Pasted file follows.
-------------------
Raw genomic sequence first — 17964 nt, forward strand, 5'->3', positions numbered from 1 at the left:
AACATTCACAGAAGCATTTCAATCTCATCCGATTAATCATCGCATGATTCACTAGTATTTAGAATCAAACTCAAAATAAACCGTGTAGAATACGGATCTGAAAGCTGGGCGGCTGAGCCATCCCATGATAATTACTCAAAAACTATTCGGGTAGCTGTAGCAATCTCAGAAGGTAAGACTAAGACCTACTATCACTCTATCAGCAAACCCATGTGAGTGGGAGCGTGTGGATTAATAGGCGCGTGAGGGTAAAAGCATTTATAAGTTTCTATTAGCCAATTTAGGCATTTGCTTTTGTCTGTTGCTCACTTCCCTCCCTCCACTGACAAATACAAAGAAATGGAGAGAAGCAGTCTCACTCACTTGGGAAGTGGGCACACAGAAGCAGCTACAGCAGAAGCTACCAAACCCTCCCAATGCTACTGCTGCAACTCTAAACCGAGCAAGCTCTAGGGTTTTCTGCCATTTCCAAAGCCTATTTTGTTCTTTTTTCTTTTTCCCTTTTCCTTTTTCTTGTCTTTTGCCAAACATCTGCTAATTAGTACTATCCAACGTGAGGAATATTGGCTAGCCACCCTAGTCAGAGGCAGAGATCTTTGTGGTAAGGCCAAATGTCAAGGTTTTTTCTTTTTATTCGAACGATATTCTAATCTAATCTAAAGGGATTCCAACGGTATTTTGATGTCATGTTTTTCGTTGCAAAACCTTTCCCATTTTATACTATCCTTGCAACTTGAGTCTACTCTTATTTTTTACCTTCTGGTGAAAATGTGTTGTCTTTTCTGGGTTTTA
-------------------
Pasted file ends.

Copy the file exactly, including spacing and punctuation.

Raw genomic sequence first — 17964 nt, forward strand, 5'->3', positions numbered from 1 at the left:
AACATTCACAGAAGCATTTCAATCTCATCCGATTAATCATCGCATGATTCACTAGTATTTAGAATCAAACTCAAAATAAACCGTGTAGAATACGGATCTGAAAGCTGGGCGGCTGAGCCATCCCATGATAATTACTCAAAAACTATTCGGGTAGCTGTAGCAATCTCAGAAGGTAAGACTAAGACCTACTATCACTCTATCAGCAAACCCATGTGAGTGGGAGCGTGTGGATTAATAGGCGCGTGAGGGTAAAAGCATTTATAAGTTTCTATTAGCCAATTTAGGCATTTGCTTTTGTCTGTTGCTCACTTCCCTCCCTCCACTGACAAATACAAAGAAATGGAGAGAAGCAGTCTCACTCACTTGGGAAGTGGGCACACAGAAGCAGCTACAGCAGAAGCTACCAAACCCTCCCAATGCTACTGCTGCAACTCTAAACCGAGCAAGCTCTAGGGTTTTCTGCCATTTCCAAAGCCTATTTTGTTCTTTTTTCTTTTTCCCTTTTCCTTTTTCTTGTCTTTTGCCAAACATCTGCTAATTAGTACTATCCAACGTGAGGAATATTGGCTAGCCACCCTAGTCAGAGGCAGAGATCTTTGTGGTAAGGCCAAATGTCAAGGTTTTTTCTTTTTATTCGAACGATATTCTAATCTAATCTAAAGGGATTCCAACGGTATTTTGATGTCATGTTTTTCGTTGCAAAACCTTTCCCATTTTATACTATCCTTGCAACTTGAGTCTACTCTTATTTTTTACCTTCTGGTGAAAATGTGTTGTCTTTTCTGGGTTTTA